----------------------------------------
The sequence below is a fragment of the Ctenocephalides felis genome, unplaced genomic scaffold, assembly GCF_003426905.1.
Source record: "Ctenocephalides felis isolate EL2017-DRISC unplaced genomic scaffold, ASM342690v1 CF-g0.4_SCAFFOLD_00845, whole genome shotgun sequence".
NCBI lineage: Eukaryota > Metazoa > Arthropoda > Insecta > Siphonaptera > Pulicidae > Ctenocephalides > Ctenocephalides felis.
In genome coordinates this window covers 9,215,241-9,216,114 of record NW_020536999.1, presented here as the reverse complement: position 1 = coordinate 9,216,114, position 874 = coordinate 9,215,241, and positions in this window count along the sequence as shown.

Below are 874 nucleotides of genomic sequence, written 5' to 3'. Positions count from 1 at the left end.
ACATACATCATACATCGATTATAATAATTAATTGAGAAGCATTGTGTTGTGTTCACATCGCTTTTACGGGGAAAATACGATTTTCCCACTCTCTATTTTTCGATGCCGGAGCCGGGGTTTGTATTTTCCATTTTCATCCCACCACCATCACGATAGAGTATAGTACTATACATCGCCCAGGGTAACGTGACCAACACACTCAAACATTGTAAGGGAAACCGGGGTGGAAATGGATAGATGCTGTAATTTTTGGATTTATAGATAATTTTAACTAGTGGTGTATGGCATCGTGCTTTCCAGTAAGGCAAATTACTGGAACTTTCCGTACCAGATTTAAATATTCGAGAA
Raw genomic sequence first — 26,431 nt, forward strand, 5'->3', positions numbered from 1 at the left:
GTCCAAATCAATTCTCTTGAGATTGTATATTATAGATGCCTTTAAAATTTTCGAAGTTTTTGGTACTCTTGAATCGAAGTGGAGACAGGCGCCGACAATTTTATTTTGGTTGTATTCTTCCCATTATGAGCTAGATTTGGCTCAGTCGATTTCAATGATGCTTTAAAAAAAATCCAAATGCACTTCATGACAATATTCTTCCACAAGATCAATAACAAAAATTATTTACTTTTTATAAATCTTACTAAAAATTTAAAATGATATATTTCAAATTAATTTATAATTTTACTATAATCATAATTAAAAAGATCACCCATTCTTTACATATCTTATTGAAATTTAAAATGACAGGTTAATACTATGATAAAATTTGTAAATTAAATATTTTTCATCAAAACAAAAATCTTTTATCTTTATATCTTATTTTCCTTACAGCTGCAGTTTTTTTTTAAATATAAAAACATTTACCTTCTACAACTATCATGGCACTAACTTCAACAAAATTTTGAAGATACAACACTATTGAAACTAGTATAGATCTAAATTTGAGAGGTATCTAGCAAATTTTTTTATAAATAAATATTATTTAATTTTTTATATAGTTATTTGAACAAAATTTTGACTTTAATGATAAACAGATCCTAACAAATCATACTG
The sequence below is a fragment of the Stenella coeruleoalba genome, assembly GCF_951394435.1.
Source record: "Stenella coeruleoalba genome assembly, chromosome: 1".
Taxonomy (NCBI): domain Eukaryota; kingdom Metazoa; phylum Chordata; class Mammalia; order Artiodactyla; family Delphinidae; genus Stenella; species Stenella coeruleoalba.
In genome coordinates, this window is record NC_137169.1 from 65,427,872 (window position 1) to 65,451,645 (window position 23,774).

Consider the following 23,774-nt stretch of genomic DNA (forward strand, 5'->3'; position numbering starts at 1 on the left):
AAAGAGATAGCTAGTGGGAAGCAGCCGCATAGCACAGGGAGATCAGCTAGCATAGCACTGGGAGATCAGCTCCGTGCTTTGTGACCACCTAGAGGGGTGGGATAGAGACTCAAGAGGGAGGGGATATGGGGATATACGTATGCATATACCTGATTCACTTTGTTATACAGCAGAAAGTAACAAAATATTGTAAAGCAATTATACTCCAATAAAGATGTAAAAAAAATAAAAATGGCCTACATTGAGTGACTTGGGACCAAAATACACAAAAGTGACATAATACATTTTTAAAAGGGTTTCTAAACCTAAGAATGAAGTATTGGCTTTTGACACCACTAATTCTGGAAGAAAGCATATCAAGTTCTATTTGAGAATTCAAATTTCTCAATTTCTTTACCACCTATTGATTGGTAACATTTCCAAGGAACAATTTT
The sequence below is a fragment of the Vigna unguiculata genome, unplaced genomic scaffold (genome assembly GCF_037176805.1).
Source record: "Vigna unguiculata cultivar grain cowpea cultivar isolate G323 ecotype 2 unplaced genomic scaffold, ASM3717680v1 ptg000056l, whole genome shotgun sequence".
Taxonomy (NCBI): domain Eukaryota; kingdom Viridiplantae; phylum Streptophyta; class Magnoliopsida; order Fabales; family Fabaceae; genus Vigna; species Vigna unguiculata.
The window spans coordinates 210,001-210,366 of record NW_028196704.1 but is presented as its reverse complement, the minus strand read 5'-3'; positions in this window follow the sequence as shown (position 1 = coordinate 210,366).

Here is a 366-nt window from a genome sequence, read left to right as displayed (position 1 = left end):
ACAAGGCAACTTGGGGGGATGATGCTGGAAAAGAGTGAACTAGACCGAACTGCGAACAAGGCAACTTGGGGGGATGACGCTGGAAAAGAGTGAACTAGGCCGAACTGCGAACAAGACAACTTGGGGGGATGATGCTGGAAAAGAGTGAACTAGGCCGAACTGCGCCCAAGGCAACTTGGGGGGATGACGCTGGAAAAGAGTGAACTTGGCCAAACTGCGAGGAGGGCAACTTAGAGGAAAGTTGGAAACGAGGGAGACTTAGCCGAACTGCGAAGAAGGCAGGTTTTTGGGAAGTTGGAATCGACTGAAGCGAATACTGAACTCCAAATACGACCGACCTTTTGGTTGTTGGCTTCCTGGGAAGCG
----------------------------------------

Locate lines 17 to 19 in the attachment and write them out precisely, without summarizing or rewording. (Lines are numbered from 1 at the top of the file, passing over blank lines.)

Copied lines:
Taxonomy (NCBI): domain Eukaryota; kingdom Viridiplantae; phylum Streptophyta; class Magnoliopsida; order Fabales; family Fabaceae; genus Vigna; species Vigna unguiculata.
The window spans coordinates 210,001-210,366 of record NW_028196704.1 but is presented as its reverse complement, the minus strand read 5'-3'; positions in this window follow the sequence as shown (position 1 = coordinate 210,366).

Here is a 366-nt window from a genome sequence, read left to right as displayed (position 1 = left end):